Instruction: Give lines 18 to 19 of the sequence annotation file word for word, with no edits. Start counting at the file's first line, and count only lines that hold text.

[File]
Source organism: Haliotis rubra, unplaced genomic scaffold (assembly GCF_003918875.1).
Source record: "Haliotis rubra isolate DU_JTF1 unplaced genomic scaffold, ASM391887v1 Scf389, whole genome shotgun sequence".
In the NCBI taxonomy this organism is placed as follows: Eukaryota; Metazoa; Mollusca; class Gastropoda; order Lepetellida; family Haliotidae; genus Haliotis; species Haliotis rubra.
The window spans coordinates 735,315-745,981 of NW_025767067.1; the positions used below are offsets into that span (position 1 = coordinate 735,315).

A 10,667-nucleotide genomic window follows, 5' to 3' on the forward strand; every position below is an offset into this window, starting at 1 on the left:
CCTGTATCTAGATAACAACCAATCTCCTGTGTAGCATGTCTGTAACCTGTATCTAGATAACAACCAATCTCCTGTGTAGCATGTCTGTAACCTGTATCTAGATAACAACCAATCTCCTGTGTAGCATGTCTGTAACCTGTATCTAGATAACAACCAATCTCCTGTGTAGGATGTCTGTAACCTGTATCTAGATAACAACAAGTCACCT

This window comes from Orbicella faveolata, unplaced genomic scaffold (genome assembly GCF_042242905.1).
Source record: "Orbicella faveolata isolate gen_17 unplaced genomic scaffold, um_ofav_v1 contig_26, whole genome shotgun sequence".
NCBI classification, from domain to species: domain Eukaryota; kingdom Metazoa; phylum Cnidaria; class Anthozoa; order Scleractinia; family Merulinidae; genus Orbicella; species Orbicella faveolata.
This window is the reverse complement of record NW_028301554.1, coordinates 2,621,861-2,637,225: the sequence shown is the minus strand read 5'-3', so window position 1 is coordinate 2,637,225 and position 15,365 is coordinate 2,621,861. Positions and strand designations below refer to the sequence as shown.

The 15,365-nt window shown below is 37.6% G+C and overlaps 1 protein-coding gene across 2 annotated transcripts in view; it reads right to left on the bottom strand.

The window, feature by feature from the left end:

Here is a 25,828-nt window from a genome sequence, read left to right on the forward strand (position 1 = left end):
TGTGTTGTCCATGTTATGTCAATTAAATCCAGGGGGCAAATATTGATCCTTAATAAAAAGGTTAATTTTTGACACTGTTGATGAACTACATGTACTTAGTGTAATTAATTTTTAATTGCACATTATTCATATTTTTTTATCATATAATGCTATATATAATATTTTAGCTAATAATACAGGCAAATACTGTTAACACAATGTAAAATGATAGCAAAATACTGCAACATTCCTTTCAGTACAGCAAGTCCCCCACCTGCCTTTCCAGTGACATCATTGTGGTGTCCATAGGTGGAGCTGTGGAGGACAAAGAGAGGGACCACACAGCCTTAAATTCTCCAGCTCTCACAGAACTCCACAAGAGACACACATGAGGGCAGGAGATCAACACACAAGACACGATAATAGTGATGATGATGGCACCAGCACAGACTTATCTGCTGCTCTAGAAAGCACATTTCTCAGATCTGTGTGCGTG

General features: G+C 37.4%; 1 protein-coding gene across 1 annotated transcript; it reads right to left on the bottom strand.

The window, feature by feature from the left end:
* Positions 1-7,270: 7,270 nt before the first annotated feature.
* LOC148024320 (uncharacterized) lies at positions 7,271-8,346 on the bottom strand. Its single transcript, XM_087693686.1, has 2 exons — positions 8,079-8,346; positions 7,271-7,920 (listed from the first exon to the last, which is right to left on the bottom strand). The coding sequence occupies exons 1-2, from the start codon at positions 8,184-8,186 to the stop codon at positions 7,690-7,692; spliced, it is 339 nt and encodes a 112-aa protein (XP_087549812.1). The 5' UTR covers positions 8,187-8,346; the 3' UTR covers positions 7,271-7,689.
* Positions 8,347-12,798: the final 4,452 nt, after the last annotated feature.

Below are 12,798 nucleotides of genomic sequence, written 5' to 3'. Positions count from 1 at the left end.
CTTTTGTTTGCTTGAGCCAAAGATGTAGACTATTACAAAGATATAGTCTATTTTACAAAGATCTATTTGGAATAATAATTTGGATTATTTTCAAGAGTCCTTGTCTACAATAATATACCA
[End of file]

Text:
* LOC148024320 (uncharacterized) lies at positions 7,271-8,346 on the bottom strand. Its single transcript, XM_087693686.1, has 2 exons — positions 8,079-8,346; positions 7,271-7,920 (listed from the first exon to the last, which is right to left on the bottom strand). The coding sequence occupies exons 1-2, from the start codon at positions 8,184-8,186 to the stop codon at positions 7,690-7,692; spliced, it is 339 nt and encodes a 112-aa protein (XP_087549812.1). The 5' UTR covers positions 8,187-8,346; the 3' UTR covers positions 7,271-7,689.
* Positions 8,347-12,798: the final 4,452 nt, after the last annotated feature.